Accessory Whizz: Ikroop Dhillon On Fusing Glass Into An Array of Colours and Shapes
Enjoying a stint at an established media house in the country three years ago, Ikroop Dhillon found a thought niggling at her constantly. She wanted to do something on her own. Right at that juncture a trip to Murano beckoned. That turned out to be a life-changing event. “I wanted to give my passion for art a chance before I hit 30. On that sleepy little Venetian island, witnessing the beautiful art created out of blown glass, I streamlined my thoughts,” recalls Dhillon, India’s only jewellery designer working with fused glass at Ikroop, the brand that she later founded.
Dhillon quit her job, a move that surprised her family and friends. “I was doing well at Network 18. And here I was giving it all up for glass art jewellery. But I had to give it a shot. I started researching glass art in books and on YouTube videos. I was completely hooked,” says the vivacious designer. She even wrote to many artists in the country working with the medium to get an insider’s knowledge.
She discovered a mentor in Atul Bakshi, whose works with blown and cast glass had been charming aficionados for the past 20 years. “It was incredible, getting to see the process and the mechanism up-close and personal. It was then that I charted a plan to launch a jewellery line focusing on glass,” narrates Dhillon, adding, “In Europe, jewellery made of glass art is pretty simplistic. They create a shape, pierce a hole into it and call it a pendant. I wanted to merge the technique from Europe and the craftsmanship of Indian artisans. The fused glass would come encased in brass structures plated in gold. That would give them an edge.”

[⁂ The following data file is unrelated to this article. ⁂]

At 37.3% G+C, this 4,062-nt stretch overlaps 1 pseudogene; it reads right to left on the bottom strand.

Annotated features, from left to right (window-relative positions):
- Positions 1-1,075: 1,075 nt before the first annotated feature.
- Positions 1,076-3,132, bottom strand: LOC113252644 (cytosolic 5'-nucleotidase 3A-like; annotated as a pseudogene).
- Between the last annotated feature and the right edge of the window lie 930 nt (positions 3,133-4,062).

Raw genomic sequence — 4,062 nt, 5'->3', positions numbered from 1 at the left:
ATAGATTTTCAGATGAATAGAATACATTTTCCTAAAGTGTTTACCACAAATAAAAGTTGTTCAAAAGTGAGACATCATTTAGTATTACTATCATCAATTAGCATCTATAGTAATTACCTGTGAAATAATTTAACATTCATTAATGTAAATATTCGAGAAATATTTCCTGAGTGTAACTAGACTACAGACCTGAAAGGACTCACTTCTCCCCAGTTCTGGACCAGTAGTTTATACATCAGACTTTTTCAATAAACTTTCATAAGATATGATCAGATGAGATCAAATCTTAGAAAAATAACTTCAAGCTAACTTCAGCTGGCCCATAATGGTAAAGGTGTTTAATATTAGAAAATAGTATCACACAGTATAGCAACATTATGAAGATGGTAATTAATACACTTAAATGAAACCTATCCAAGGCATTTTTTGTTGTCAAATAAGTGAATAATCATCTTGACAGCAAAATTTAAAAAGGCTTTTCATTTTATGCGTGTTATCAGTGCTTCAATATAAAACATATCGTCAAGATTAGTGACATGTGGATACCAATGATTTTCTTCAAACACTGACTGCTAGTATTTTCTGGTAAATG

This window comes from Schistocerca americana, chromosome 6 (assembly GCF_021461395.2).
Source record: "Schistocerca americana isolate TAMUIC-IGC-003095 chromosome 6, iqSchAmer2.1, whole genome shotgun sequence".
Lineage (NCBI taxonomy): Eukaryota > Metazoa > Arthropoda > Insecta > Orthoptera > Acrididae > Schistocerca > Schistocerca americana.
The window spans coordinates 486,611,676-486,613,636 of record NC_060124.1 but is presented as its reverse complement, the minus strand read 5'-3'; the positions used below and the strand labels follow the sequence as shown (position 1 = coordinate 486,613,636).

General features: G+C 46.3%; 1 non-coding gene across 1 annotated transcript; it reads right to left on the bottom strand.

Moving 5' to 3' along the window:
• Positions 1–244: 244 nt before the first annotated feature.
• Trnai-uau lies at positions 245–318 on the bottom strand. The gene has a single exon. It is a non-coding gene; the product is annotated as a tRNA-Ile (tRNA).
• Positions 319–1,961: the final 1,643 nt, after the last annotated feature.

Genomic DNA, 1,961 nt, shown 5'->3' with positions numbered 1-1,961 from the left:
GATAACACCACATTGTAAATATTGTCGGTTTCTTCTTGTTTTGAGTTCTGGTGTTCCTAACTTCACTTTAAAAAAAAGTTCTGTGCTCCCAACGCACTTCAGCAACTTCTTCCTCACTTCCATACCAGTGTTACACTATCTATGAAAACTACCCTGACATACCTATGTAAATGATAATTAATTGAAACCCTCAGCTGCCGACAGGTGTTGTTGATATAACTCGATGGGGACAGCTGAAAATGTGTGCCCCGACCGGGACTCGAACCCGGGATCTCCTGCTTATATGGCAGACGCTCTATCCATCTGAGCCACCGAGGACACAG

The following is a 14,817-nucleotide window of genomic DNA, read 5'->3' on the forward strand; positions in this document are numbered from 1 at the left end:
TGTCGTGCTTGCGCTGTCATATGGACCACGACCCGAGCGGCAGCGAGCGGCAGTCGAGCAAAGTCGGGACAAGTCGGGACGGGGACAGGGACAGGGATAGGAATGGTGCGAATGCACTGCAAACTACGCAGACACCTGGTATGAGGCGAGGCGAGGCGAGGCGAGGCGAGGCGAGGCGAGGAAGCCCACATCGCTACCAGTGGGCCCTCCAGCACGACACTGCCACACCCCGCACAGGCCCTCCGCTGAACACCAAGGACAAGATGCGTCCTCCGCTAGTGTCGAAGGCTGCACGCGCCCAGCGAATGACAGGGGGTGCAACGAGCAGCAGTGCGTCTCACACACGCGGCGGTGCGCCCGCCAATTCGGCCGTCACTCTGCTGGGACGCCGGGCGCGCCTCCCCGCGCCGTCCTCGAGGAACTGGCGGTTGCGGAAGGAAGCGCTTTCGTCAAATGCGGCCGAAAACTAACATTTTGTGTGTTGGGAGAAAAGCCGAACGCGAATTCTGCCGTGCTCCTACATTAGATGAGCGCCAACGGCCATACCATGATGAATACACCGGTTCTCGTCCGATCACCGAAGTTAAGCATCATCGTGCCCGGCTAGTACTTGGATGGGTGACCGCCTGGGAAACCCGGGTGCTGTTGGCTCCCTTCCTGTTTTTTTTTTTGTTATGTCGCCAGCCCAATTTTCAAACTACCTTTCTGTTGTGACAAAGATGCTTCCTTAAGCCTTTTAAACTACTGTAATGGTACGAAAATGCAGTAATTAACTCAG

Dhillon’s works are a delight to behold. Glass pieces, in a myriad colours, melted and fused together, are placed in brass casings to form earrings, rings and pendants. While she loves colours, she has also created a collection with iridescent glass where a thin metal film is fused into plain white glass. Drawing inspiration from diverse objects such as a seahorse, daffodils against an azure sky or anything else that catches her fancy, her jewellery is out of the ordinary. “I purposely keep the metal work minimalistic because I want the glass to be the hero. Like in these chandelier earrings, the brass danglers surround a large glass circle. It’s a classical shape but the glass gives it a twist. This is one of my sell-out pieces for weddings,” she informs.
That brings us to whether brides would pick up her creations. “All the time,” she maintains. “The sense of style of young women has evolved and there is a market for artisanal jewellery today. Girls are willing to experiment with their looks. So, while on the main day they may stick to diamonds and polki, for peripheral functions they are happy to jazz up their looks with jewellery that’s not so run-of-the-mill,” says Dhillon. The best part about Ikroop, the brand, is that it accentuates the overall look without taking away from the attire. “Earlier, Indian brides wore excessively printed or embroidered clothes. Nowadays, they seem to prefer monotones. That’s a better canvas for my creations. For my new collection, I’m doing heavy necklaces merging coloured and iridescent glass,” the designer adds.
Dhillon makes sure that her pieces are versatile. Big on the wedding circuit, each one can be styled to suit different occasions. For instance, she demonstrates a hand harness that is a top pick for brides. It can also be worn as haute bijouterie at Diwali parties. Some of her other recommendations are the green glass lotus earrings, maang tikkas, the haath phools and chandelier earrings. “The idea is to be confident in your own skin. If you carry off your costume accessories with elan, you will stand out in the crowd. Thankfully, there is a great space for fashion jewellery today as options are aplenty. And brides are embracing that trend,” she says with confidence.
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